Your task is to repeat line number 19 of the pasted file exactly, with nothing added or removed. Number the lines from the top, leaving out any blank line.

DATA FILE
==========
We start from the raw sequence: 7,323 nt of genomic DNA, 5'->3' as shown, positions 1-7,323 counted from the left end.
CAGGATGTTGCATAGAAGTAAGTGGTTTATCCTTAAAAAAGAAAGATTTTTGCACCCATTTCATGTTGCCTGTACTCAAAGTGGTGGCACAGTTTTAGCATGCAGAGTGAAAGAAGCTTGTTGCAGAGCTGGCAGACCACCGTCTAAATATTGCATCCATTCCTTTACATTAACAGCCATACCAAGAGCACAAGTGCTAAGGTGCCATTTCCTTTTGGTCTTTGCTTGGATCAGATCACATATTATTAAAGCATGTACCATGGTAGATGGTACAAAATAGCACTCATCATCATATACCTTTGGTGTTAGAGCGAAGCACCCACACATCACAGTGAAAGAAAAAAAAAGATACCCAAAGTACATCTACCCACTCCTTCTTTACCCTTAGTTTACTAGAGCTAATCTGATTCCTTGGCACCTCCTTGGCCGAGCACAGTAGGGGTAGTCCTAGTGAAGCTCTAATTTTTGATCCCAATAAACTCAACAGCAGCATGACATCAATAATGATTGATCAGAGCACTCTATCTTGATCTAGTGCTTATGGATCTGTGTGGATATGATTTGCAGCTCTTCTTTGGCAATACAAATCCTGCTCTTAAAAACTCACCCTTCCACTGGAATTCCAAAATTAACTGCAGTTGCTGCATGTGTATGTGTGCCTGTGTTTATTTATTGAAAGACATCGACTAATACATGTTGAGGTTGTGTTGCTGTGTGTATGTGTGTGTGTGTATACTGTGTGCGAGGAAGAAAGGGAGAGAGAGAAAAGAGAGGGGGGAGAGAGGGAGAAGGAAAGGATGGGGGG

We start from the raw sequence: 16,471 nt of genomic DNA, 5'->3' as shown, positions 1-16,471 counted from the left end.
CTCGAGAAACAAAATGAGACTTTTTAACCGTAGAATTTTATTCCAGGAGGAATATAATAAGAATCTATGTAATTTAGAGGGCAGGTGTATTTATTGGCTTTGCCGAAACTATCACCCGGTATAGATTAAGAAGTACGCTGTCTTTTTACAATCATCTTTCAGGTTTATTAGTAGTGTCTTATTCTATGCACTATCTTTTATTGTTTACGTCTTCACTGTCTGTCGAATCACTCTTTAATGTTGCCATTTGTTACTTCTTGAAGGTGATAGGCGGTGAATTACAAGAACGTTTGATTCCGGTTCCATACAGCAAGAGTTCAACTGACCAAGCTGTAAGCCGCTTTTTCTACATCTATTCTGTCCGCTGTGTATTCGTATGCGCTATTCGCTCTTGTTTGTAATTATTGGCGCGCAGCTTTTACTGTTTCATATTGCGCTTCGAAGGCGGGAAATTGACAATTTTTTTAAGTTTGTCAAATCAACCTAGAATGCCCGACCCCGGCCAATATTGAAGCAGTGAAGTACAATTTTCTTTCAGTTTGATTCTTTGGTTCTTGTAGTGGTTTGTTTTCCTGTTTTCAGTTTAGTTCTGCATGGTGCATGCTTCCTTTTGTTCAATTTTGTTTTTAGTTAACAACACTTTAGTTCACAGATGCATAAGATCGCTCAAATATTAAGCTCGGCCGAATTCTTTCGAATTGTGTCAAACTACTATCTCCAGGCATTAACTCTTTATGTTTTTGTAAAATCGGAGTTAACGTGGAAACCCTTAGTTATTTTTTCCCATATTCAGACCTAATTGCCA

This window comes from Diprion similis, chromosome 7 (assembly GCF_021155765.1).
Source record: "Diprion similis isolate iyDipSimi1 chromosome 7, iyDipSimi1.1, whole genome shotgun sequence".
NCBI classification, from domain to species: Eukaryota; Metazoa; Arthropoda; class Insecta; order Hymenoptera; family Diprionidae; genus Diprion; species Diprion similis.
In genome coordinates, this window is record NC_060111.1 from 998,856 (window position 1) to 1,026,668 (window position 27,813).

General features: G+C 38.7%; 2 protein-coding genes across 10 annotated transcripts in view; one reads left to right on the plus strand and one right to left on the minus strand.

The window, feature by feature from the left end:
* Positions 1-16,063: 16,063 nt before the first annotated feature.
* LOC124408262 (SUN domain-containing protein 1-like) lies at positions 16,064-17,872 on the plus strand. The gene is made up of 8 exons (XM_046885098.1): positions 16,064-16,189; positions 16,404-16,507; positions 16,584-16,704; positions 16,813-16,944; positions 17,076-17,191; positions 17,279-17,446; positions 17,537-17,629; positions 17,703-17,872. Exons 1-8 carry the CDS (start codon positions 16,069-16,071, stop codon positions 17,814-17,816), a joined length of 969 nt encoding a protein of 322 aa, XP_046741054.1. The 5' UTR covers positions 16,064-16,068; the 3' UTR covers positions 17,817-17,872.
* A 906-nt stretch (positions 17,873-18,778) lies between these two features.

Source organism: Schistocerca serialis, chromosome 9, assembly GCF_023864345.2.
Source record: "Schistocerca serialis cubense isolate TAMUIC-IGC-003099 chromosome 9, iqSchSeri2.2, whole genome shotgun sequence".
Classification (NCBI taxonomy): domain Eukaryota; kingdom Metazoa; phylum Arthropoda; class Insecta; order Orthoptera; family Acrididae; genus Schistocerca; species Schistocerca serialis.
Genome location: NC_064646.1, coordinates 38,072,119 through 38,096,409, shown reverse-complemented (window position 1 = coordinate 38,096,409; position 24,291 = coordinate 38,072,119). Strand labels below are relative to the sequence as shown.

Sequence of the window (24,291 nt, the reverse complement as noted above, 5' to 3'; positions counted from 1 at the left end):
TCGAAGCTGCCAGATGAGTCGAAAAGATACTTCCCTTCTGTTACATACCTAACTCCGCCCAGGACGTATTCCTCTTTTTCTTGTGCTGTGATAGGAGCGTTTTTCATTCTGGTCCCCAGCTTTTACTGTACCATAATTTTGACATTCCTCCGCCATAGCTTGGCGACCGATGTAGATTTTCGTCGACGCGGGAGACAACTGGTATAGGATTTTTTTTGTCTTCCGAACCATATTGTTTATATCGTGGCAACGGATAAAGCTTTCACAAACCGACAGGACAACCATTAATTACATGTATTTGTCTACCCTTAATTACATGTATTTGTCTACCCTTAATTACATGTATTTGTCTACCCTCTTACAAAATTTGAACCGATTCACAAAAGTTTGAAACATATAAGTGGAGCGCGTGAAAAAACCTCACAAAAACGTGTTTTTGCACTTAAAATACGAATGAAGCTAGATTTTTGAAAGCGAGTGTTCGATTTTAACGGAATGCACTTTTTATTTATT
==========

TCGAAGCTGCCAGATGAGTCGAAAAGATACTTCCCTTCTGTTACATACCTAACTCCGCCCAGGACGTATTCCTCTTTTTCTTGTGCTGTGATAGGAGCGTTTTTCATTCTGGTCCCCAGCTTTTACTGTACCATAATTTTGACATTCCTCCGCCATAGCTTGGCGACCGATGTAGATTTTCGTCGACGCGGGAGACAACTGGTATAGGATTTTTTTTGTCTTCCGAACCATATTGTTTATATCGTGGCAACGGATAAAGCTTTCACAAACCGACAGGACAACCATTAATTACATGTATTTGTCTACCCTTAATTACATGTATTTGTCTACCCTTAATTACATGTATTTGTCTACCCTCTTACAAAATTTGAACCGATTCACAAAAGTTTGAAACATATAAGTGGAGCGCGTGAAAAAACCTCACAAAAACGTGTTTTTGCACTTAAAATACGAATGAAGCTAGATTTTTGAAAGCGAGTGTTCGATTTTAACGGAATGCACTTTTTATTTATT